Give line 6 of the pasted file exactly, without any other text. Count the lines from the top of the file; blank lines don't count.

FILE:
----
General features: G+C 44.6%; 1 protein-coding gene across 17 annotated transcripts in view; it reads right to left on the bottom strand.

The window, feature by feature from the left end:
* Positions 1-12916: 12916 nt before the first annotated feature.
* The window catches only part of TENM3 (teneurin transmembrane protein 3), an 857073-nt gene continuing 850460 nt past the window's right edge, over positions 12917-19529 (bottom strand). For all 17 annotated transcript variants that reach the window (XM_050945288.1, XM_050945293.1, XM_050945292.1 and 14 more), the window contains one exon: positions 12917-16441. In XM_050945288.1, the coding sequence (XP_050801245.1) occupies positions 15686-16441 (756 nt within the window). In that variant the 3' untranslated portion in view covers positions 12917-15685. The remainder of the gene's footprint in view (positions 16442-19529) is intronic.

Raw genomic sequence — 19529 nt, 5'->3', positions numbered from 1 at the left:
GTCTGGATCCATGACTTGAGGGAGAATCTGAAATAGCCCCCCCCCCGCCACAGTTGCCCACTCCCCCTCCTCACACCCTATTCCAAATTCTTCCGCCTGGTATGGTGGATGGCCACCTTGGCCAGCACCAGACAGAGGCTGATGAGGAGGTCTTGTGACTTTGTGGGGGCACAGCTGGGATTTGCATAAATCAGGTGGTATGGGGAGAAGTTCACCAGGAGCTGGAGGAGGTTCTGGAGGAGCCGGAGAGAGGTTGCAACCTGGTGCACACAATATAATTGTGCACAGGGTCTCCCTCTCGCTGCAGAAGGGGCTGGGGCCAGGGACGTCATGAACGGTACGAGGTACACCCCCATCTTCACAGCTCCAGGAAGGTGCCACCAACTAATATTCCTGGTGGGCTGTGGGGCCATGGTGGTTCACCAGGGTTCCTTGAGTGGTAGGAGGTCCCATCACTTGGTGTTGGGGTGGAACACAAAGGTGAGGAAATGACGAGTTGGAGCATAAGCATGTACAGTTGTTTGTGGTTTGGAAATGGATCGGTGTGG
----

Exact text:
GTCTGGATCCATGACTTGAGGGAGAATCTGAAATAGCCCCCCCCCCGCCACAGTTGCCCACTCCCCCTCCTCACACCCTATTCCAAATTCTTCCGCCTGGTATGGTGGATGGCCACCTTGGCCAGCACCAGACAGAGGCTGATGAGGAGGTCTTGTGACTTTGTGGGGGCACAGCTGGGATTTGCATAAATCAGGTGGTATGGGGAGAAGTTCACCAGGAGCTGGAGGAGGTTCTGGAGGAGCCGGAGAGAGGTTGCAACCTGGTGCACACAATATAATTGTGCACAGGGTCTCCCTCTCGCTGCAGAAGGGGCTGGGGCCAGGGACGTCATGAACGGTACGAGGTACACCCCCATCTTCACAGCTCCAGGAAGGTGCCACCAACTAATATTCCTGGTGGGCTGTGGGGCCATGGTGGTTCACCAGGGTTCCTTGAGTGGTAGGAGGTCCCATCACTTGGTGTTGGGGTGGAACACAAAGGTGAGGAAATGACGAGTTGGAGCATAAGCATGTACAGTTGTTTGTGGTTTGGAAATGGATCGGTGTGG